In muscular dystrophy research, Dr. Smith has identified X-linked Duchenne-like muscular dystrophy (DMD) in four different dog breeds. He has found the mutations in three of these breeds (Welsh Corgi, Labrador Retriever, Labradoodle). He and his team are currently working on identifying the cause in the fourth breed, the English Springer Spaniel. 

In cancer research, Dr. Smith is working to create new treatments for a wide range of cancers in both dogs and people. His current work is focused on developing oncolytic viruses. These viruses are engineered to infect and replicate inside cancer cells. They kill the cancer cell directly, by destroying it from the inside, and also by attracting the attention of the immune system. 

Initial clinical trial results in dogs with bone cancer garnered promising results, and the group is now developing the second and third generations of the virus. 

Dr. Valery Petrenko, a professor in the Department of Pathobiology, pioneered use of bacterial viruses (bacteriophages) in molecular medicine. He and Dr. James Gillespie, an assistant research professor in the same department, are collaborating in research focused on developing targeted anti-cancer nanomedicines. 

“We use a library of different bacterial virus (bacteriophage) particles to identify protein sequences that are over-expressed on the surface of different types of cancer cells,” Dr. Gillespie said. “We have studied the interaction of these modified viral particles with different subtypes of breast, prostate, lung, and pancreatic cancer cells. The proteins from these cancer cell-specific virus particles are then isolated and used to create cancer cell-specific nanoparticles that can specifically deliver a therapeutic molecule [for example, small molecule drugs or siRNAs].” 

Traditionally, targeted nanomedicines identify proteins that are over-expressed on the surface of tumor cells, or on the blood vessels in tumors, and rely on defects in tumor blood vessels for their increased tumor killing ability, he added. 

“Recently it has been suggested by us and other groups that the role of the tumor microenvironment may be preventing the efficacy of some nanomedicines to reach their full potential,” Dr. Gillespie said.

Dr. Tatiana Samoylova, a research professor with Scott-Ritchey Research Center and the Department of Pathobiology, is focused on development of contraceptive vaccines for wild and feral animals. Her research involves cats, dogs, and pigs, using phage as a vector for immunogenic peptides. 

Such contraceptive vaccines are composed of whole phage particles carrying immunogenic peptides, where the phage body plays the role of a carrier protein/adjuvant and multiple peptide copies stimulate production by the animal of anti-peptide antibodies. These antibodies interfere with male and female reproductive functions, leading to reduction in fertility. 

“Examples of antigens used in our laboratory for vaccine construction include zona pellucida-binding peptides as well as molecules derived from reproductive hormones and their receptors,” Dr. Samoylova said. “One of our projects is directed towards development of a novel type contraceptive vaccine for feral cats and stray dogs to be used as an alternative to surgical castration. A single dose, non-surgical sterilant that could be administered in the field at a reasonable cost would be an ideal solution, and would save lives and end suffering for millions of companion animals throughout the world. The goal is to create a vaccine that will fulfill these requirements.”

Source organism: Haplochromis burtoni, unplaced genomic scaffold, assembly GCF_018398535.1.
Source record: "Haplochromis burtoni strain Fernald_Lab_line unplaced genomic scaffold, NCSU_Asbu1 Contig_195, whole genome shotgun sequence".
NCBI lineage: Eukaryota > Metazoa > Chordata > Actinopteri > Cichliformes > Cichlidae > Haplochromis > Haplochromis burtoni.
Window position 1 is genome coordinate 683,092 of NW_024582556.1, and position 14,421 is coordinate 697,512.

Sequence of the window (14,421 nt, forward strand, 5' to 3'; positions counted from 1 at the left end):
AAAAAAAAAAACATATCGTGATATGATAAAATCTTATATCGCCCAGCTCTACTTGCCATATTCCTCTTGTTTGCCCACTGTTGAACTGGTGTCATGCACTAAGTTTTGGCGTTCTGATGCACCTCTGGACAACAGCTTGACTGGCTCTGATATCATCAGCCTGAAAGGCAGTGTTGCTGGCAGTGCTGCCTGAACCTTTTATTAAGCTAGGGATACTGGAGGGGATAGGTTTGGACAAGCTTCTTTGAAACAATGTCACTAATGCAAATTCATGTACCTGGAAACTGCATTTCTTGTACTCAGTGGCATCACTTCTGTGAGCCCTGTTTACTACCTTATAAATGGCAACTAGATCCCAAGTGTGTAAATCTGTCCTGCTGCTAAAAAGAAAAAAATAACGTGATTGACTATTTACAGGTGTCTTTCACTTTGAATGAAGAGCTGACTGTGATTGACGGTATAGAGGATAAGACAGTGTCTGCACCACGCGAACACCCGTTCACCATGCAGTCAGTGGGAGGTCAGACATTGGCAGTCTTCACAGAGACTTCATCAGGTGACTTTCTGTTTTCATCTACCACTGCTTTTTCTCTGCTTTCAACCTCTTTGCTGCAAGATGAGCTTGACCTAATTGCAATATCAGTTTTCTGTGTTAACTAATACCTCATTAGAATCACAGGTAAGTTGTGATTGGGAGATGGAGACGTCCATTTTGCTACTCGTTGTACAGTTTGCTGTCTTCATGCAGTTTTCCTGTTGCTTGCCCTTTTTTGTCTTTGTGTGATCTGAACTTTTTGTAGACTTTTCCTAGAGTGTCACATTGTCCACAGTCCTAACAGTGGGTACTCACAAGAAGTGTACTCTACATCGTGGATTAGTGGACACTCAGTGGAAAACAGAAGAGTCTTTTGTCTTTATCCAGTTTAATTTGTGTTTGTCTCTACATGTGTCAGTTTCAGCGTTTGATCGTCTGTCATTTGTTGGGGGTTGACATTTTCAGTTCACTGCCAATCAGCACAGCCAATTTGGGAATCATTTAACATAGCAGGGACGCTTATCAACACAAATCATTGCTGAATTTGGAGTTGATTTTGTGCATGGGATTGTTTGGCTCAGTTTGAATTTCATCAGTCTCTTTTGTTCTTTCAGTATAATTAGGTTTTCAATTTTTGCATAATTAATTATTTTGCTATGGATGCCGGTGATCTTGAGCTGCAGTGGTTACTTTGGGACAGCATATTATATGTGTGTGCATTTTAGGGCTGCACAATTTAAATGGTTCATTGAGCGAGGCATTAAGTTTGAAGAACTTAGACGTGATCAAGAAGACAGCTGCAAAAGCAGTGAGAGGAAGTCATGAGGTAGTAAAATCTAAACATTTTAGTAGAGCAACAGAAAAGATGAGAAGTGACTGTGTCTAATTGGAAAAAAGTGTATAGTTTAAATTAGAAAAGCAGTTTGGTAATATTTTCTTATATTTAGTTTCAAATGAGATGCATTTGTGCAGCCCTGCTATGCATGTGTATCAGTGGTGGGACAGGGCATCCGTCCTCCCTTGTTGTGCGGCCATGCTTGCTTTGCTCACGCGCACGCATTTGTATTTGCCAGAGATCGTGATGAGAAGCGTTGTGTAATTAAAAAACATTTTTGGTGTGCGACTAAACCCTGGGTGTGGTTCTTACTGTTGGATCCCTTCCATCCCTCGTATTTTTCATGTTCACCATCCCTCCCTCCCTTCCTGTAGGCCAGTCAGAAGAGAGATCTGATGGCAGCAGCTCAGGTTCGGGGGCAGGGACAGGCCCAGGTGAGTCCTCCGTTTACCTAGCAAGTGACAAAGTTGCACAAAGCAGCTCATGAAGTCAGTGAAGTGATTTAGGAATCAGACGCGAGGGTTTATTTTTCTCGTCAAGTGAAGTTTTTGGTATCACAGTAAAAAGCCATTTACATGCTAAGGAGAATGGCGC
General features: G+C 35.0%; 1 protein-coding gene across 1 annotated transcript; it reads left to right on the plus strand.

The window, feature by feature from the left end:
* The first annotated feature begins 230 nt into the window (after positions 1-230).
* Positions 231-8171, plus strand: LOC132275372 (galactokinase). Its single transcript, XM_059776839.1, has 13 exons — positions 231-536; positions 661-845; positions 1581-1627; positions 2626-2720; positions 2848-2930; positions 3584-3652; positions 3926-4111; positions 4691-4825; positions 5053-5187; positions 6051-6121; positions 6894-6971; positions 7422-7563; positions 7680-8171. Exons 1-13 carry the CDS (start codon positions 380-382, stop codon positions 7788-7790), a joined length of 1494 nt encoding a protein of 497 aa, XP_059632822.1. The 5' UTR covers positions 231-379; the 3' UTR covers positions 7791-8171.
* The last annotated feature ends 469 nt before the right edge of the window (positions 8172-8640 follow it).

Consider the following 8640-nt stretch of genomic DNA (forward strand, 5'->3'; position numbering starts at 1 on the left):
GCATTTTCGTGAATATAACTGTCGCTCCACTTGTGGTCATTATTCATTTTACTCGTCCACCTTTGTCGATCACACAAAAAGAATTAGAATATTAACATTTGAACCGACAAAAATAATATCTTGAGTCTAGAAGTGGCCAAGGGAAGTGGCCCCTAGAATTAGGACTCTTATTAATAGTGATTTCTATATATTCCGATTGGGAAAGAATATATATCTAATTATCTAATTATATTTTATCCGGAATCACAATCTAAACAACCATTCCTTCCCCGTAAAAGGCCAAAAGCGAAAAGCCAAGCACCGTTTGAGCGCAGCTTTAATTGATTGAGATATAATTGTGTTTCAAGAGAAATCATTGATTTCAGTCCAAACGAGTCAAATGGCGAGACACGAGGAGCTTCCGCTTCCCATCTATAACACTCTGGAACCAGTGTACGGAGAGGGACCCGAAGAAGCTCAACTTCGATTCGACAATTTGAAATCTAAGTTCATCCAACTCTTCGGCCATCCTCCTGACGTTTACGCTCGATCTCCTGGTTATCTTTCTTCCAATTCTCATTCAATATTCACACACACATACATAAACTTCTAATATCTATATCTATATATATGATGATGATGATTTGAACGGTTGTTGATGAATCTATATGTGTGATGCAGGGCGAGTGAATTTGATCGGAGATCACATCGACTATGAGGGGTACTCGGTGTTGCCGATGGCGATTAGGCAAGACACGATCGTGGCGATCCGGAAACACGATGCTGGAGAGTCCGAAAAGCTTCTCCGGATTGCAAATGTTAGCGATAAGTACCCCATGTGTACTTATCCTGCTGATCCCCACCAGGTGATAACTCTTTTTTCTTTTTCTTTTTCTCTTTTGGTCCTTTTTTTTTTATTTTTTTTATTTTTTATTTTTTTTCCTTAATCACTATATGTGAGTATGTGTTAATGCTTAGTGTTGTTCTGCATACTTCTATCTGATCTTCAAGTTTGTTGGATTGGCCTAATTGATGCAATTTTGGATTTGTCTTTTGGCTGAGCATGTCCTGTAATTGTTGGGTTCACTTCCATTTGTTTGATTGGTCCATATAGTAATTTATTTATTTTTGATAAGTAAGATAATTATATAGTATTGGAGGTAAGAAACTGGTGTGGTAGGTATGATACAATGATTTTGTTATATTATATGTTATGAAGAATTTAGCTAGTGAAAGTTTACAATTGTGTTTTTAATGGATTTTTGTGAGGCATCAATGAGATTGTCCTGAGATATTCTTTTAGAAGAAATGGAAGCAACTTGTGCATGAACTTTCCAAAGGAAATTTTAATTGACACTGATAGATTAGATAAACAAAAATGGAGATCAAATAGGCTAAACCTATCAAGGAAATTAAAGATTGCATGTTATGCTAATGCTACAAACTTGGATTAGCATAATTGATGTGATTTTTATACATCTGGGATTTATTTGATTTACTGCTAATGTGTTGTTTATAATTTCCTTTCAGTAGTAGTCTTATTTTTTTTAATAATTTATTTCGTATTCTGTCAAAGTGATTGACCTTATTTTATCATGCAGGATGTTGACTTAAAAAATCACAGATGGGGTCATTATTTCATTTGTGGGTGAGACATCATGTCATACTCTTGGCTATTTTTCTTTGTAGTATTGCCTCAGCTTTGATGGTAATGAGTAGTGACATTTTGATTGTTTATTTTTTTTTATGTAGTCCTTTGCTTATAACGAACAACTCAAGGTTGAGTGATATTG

The vaccine is designed to include phage particles carrying multiple copies of gonadotropin releasing hormone (GnRH) peptides, she explained. Animals respond to such vaccines by producing anti-GnRH antibodies, which are known to affect fertility, reducing or preventing pregnancies. Other uses of such GnRH-based vaccines may be in the treatment of human and animal hormone-dependent reproductive cancers.

“Contraceptive vaccines for wild pigs is another major area of our research,” Dr. Samoylova said. “Populations of wild pigs are rapidly expanding throughout the United States, causing annual losses of up to several billion dollars in damages to agriculture and other areas of the economy. Current control programs that focus on wild pig eradication through trapping and hunting are expensive, inefficient, and unacceptable for much of the public. Unlike any other contraceptive for wildlife, our approach allows development of vaccines that are species-specific.” 

Species specificity is one of the major requirements for an ideal contraceptive for wildlife since such vaccines need to be distributed in uncontrolled environments where they could contact non-target species, resulting in unwanted loss of fertility in the non-target animals, she adds. The approach is unique and protected by U.S. Patents. Potentially, it can be applied to population control of multiple wildlife species. 

In addition to established gene therapy and molecular medicine research programs at the College of Veterinary Medicine, recent additions to the faculty through the Cluster Hire Initiative in both pharmaceutical engineering and omics/informatics bring broader strengths to this promising field of research and discovery. 


A family whose son died from GM1 gangliosidosis honored what would have been his fifth birthday by raising support and money for research being conducted at Scott-Ritchey Research Center.

Michael and Sara Heatherly, whose son Porter was diagnosed with GM1 at just four months old, recently held a benefit at the Auburn University Club, raising $38,000 for research at Scott-Ritchey. Porter died at age four Nov. 10, 2016. In three years, the couple has raised $104,000 for GM1 research.

The Heatherly family have celebrated their son’s birthday asking for donations for the disease, and plan to continue to do so, to thank Auburn’s College of Veterinary Medicine and to honor their son.

“We believe Porter was born for a reason, and we want to do what we can to help researchers find a cure,” Michael Heatherly said. “After Porter’s diagnosis in 2013, we were left without hope. Then we found out about the research being done at Scott-Ritchey to cure the disease; it gave us hope, if not for Porter then for other families who have the same diagnosis.”